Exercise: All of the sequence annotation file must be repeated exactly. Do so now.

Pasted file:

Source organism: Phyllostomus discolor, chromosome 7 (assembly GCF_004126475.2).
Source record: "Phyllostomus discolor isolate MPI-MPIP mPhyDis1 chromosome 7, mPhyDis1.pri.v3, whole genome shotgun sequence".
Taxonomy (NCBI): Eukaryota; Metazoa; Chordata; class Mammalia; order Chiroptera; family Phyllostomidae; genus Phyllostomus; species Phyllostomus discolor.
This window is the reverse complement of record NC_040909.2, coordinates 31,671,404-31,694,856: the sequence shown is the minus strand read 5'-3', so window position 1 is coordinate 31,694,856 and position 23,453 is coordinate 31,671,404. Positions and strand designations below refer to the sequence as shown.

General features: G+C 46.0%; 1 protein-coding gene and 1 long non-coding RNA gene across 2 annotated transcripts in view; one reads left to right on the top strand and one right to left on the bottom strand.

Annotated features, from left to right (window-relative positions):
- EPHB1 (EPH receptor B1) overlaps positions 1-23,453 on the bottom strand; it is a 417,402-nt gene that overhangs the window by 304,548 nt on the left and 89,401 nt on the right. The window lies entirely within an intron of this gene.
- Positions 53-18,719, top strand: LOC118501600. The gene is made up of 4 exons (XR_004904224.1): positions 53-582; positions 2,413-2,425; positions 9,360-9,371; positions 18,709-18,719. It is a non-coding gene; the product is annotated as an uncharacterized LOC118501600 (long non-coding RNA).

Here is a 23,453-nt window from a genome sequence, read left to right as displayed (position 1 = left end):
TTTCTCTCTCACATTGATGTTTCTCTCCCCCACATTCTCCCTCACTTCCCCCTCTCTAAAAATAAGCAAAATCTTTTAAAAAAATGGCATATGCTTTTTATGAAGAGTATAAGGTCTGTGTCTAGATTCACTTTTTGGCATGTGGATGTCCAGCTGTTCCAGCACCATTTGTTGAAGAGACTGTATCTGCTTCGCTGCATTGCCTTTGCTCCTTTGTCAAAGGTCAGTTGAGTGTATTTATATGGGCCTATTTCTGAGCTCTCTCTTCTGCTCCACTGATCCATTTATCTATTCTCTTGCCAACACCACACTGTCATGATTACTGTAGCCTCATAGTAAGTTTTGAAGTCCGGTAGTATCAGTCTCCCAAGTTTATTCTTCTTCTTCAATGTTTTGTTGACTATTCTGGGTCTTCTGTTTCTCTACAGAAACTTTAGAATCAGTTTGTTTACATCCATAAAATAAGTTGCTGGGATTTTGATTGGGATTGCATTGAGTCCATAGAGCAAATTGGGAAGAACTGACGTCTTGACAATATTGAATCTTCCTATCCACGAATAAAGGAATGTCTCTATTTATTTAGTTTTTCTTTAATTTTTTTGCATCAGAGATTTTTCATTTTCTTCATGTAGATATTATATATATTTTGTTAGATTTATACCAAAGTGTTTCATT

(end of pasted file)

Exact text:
Source organism: Phyllostomus discolor, chromosome 7 (assembly GCF_004126475.2).
Source record: "Phyllostomus discolor isolate MPI-MPIP mPhyDis1 chromosome 7, mPhyDis1.pri.v3, whole genome shotgun sequence".
Taxonomy (NCBI): Eukaryota; Metazoa; Chordata; class Mammalia; order Chiroptera; family Phyllostomidae; genus Phyllostomus; species Phyllostomus discolor.
This window is the reverse complement of record NC_040909.2, coordinates 31,671,404-31,694,856: the sequence shown is the minus strand read 5'-3', so window position 1 is coordinate 31,694,856 and position 23,453 is coordinate 31,671,404. Positions and strand designations below refer to the sequence as shown.

General features: G+C 46.0%; 1 protein-coding gene and 1 long non-coding RNA gene across 2 annotated transcripts in view; one reads left to right on the top strand and one right to left on the bottom strand.

Annotated features, from left to right (window-relative positions):
- EPHB1 (EPH receptor B1) overlaps positions 1-23,453 on the bottom strand; it is a 417,402-nt gene that overhangs the window by 304,548 nt on the left and 89,401 nt on the right. The window lies entirely within an intron of this gene.
- Positions 53-18,719, top strand: LOC118501600. The gene is made up of 4 exons (XR_004904224.1): positions 53-582; positions 2,413-2,425; positions 9,360-9,371; positions 18,709-18,719. It is a non-coding gene; the product is annotated as an uncharacterized LOC118501600 (long non-coding RNA).

Here is a 23,453-nt window from a genome sequence, read left to right as displayed (position 1 = left end):
TTTCTCTCTCACATTGATGTTTCTCTCCCCCACATTCTCCCTCACTTCCCCCTCTCTAAAAATAAGCAAAATCTTTTAAAAAAATGGCATATGCTTTTTATGAAGAGTATAAGGTCTGTGTCTAGATTCACTTTTTGGCATGTGGATGTCCAGCTGTTCCAGCACCATTTGTTGAAGAGACTGTATCTGCTTCGCTGCATTGCCTTTGCTCCTTTGTCAAAGGTCAGTTGAGTGTATTTATATGGGCCTATTTCTGAGCTCTCTCTTCTGCTCCACTGATCCATTTATCTATTCTCTTGCCAACACCACACTGTCATGATTACTGTAGCCTCATAGTAAGTTTTGAAGTCCGGTAGTATCAGTCTCCCAAGTTTATTCTTCTTCTTCAATGTTTTGTTGACTATTCTGGGTCTTCTGTTTCTCTACAGAAACTTTAGAATCAGTTTGTTTACATCCATAAAATAAGTTGCTGGGATTTTGATTGGGATTGCATTGAGTCCATAGAGCAAATTGGGAAGAACTGACGTCTTGACAATATTGAATCTTCCTATCCACGAATAAAGGAATGTCTCTATTTATTTAGTTTTTCTTTAATTTTTTTGCATCAGAGATTTTTCATTTTCTTCATGTAGATATTATATATATTTTGTTAGATTTATACCAAAGTGTTTCATT